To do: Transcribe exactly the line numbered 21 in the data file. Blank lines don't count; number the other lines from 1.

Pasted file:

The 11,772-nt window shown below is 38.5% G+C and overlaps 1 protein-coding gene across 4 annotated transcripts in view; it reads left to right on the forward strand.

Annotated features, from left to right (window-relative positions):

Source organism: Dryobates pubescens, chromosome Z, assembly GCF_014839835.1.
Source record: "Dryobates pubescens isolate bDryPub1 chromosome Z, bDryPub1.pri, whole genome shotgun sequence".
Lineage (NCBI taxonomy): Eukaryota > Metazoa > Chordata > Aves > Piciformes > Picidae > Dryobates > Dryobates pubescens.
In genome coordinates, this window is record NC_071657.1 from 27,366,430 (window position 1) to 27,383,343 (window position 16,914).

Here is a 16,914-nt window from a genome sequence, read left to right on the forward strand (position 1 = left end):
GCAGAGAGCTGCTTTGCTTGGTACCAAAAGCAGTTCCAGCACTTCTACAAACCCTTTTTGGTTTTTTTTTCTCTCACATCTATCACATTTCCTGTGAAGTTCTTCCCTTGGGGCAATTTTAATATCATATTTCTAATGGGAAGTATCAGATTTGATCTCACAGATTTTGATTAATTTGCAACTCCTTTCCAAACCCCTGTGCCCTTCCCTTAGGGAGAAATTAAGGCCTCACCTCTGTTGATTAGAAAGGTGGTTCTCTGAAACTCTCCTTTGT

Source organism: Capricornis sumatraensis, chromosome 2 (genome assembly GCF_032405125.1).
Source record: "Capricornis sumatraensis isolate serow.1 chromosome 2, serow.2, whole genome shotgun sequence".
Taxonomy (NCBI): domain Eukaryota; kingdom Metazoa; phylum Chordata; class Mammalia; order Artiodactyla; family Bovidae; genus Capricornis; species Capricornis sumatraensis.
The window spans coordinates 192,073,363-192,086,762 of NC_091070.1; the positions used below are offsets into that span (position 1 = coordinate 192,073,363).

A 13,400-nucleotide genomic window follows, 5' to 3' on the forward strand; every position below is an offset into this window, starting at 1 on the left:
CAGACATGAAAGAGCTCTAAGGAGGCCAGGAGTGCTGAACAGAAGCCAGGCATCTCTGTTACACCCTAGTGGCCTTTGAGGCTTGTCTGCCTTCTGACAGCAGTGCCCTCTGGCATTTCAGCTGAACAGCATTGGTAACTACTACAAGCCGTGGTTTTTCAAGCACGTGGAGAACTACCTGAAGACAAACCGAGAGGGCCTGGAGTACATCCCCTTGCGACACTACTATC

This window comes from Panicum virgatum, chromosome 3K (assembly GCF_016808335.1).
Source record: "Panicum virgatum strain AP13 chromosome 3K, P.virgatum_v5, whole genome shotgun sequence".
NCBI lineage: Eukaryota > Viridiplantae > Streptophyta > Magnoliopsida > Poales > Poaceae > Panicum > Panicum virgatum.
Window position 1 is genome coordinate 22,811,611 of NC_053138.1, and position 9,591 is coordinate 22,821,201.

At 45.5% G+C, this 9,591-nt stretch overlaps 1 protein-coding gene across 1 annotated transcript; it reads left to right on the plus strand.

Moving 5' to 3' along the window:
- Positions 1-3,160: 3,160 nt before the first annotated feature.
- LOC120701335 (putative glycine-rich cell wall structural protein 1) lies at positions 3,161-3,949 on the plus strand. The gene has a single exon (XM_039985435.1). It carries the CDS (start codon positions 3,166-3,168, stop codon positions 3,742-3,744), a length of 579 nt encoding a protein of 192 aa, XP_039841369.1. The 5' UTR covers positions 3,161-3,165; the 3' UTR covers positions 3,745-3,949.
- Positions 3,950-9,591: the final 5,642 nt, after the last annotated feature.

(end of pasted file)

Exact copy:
- Positions 1-3,160: 3,160 nt before the first annotated feature.